Amazon to compensate customers for late gifts
Amazon Thursday said it would give $20 gift cards and pay shipping costs for customers affected by problems at UPS and FedEx that delayed some Christmas package deliveries.
The Amazon pledge came after UPS in particular came under fire for late packages despite vows from retailers to meet a December 25 deadline.
Some customers took to Twitter to voice their displeasure, likening one or both delivery giants to the "Grinch who stole Christmas."
Amazon pointed the finger squarely at the delivery companies. The online retail giant did not give estimates for the number of affected shoppers.
"Amazon fulfillment centers processed and tendered customer orders to delivery carriers on time for holiday delivery," said Amazon spokeswoman Mary Osako. "We are reviewing the performance of the delivery carriers."
Walmart also will provide gift cards to customers who did not receive packages by the promised deadline, the New York Times reported.
Walmart did not immediately respond to requests for comment.
UPS spokeswoman Natalie Black said the problems stemmed from a "perfect storm" caused by an unexpected jump in Christmas shopping the last two weeks, a compressed holiday shopping season in 2013 due to the late date of Thanksgiving and some severe weather that halted some deliveries.
"The result is that some packages that were set to be delivered on Christmas Eve were delayed," Black said.
A FedEx spokesperson also reported a "surge" in volume, but said the rise was typical.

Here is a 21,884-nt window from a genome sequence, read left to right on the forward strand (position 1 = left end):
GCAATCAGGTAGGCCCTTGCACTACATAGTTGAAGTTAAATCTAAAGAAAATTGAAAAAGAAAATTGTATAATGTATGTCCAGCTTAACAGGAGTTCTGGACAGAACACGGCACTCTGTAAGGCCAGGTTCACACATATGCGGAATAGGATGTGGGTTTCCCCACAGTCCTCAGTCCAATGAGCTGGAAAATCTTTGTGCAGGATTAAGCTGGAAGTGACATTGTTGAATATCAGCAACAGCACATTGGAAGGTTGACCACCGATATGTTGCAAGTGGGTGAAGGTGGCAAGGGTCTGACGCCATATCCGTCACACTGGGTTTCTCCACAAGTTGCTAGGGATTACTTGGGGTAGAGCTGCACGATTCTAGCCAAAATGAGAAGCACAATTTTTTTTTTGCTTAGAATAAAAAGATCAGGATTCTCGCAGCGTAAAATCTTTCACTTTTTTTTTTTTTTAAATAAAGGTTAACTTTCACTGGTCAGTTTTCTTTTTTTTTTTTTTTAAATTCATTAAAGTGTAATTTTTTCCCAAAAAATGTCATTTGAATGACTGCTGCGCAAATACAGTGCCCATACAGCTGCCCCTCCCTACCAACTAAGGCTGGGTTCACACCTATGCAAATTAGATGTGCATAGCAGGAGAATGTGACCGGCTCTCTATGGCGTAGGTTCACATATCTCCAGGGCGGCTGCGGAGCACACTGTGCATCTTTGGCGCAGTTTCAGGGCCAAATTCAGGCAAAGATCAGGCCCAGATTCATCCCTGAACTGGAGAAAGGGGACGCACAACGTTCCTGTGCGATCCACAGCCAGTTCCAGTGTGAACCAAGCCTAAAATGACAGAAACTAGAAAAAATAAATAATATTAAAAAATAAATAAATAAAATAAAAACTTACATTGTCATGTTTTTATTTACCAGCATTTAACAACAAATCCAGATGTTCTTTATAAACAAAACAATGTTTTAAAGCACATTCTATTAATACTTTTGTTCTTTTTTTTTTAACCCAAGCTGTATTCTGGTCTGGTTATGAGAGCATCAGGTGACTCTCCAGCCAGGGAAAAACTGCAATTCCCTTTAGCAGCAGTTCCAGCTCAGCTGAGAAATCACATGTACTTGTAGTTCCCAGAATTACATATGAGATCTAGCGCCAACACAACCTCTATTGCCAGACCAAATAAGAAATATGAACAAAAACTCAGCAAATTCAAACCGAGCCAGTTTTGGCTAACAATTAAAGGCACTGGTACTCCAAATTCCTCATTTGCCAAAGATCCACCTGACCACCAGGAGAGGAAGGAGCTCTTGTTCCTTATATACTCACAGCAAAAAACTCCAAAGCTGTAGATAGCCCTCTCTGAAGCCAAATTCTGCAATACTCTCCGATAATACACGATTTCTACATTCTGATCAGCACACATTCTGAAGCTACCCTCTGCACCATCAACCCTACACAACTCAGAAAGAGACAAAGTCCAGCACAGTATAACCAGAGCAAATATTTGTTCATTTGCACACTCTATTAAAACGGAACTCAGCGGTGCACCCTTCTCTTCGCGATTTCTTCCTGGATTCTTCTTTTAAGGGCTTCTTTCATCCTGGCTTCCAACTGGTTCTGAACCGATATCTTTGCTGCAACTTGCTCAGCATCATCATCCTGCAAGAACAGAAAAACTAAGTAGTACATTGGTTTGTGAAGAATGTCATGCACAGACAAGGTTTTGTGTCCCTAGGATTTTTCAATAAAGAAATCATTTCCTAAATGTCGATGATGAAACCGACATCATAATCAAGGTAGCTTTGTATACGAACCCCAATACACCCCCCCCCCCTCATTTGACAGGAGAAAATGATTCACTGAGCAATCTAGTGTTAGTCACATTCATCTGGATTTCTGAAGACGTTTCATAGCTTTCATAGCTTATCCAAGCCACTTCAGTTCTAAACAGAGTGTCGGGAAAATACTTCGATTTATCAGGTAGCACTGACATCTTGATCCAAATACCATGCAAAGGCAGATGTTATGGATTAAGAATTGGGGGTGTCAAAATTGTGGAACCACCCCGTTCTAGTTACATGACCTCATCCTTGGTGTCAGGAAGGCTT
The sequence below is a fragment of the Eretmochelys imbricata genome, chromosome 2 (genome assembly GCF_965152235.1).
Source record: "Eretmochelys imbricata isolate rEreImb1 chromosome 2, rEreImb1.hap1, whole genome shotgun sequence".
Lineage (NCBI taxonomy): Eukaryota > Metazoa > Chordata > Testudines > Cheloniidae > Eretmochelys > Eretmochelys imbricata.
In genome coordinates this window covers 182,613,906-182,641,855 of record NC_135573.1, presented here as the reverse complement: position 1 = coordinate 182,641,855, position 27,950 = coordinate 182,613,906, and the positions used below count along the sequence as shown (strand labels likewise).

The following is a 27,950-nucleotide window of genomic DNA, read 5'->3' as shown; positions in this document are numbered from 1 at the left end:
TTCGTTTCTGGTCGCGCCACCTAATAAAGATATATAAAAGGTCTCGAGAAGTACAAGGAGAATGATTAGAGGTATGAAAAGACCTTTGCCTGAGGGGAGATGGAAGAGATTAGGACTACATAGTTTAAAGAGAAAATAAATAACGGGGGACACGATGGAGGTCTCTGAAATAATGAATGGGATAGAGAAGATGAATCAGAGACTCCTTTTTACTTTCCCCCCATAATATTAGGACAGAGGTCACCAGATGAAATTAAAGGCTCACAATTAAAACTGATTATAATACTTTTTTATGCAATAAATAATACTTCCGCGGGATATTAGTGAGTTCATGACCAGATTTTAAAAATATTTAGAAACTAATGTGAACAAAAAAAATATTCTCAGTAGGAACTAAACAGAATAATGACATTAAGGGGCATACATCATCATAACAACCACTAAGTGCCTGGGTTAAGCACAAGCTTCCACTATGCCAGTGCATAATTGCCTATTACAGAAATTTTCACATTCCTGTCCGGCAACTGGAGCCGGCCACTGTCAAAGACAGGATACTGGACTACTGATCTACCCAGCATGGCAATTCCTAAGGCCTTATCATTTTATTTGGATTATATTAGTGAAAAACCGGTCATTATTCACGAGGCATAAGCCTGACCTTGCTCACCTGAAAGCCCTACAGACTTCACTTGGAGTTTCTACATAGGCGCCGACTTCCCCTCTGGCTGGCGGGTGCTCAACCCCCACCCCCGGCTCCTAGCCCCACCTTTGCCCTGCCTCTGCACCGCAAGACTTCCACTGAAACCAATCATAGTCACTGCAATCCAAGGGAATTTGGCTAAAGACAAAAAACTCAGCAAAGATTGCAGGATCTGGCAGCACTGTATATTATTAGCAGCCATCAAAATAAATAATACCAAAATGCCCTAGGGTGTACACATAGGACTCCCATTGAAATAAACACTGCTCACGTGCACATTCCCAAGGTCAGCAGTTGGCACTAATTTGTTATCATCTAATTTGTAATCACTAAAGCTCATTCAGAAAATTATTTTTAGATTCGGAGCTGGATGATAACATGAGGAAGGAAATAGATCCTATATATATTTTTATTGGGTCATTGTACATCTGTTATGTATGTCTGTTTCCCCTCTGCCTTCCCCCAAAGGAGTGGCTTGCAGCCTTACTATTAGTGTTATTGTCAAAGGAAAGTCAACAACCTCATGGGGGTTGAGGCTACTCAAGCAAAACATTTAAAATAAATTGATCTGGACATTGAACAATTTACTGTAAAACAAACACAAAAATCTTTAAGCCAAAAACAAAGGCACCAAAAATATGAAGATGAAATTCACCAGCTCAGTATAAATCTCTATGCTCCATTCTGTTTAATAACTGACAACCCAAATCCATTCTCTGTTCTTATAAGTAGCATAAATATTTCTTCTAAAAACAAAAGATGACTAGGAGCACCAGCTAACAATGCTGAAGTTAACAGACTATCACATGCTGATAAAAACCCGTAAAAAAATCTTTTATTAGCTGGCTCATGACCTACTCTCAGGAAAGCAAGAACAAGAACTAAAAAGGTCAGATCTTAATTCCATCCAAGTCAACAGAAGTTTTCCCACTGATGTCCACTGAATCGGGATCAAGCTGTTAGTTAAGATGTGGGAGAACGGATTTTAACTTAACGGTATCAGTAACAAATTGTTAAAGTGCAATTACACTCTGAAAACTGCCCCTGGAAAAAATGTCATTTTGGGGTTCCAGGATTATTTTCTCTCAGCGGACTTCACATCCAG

"We had minimal service disruptions despite the increase in volumes, and are working directly with customers who may have experienced any delays," said the FedEx spokesperson.
Investors shrugged off the news. UPS gained 0.2 percent, while FedEx rose 0.9 percent.
The delivery woes suggested the retail sector is still adjusting to shifting customer behavior with the rise of online shopping.
More retailers have promised to execute Christmas-deadline deliveries ordered later and later in the season.
"There will be a few glitches in the next few years," predicted Chris Christopher, director for consumer economics at IHS Global Insight. "Whenever you're growing at double digits like this, there's bound to be this kind of thing happening."
Christopher expects online sales gains of 13.5 percent for the 2013 holiday season, compared with an increase of just 3.2 percent for the overall retail market.
Given its rising importance, retailers will likely increase delivery capacity next Christmas after this year's problems, Christopher said. Consumers are also likely to take additional steps, such as ordering earlier in the season, he said.
Early data on the overall season pointed to mixed results.
An analysis by MasterCard Advisors showed US holiday retail sales improved 2.3 percent, with strong gains in jewelry and modest growth in apparel.
Online retail sales from desktop computers rose 10 percent from a year ago to $42.8 billion, said comScore. However, the report showed "considerably softer" sales than expected in the final week before Christmas.
Christopher of IHS said the sales growth was on track to be the worst since 2009, despite the strong gains in the online market.
Analysts say the retail sector typically produces individual winners and losers depending on whether a particular company falls in or out of fashion.
That said, the 2013 holiday shopping season is regarded as one of the most heavily promotional in recent years, with retailers like Walmart and Best Buy pricing aggressively.
Amazon characterized its overall holiday shopping season as the "best ever" in the company's history.
Particularly popular was the "Amazon Prime" service, which provides free two-day shipping services and streaming of some television shows and movies for $79 a year.
Amazon said it signed up more than one million customers for its "Prime" service in the third week of December.
© 2013 AFP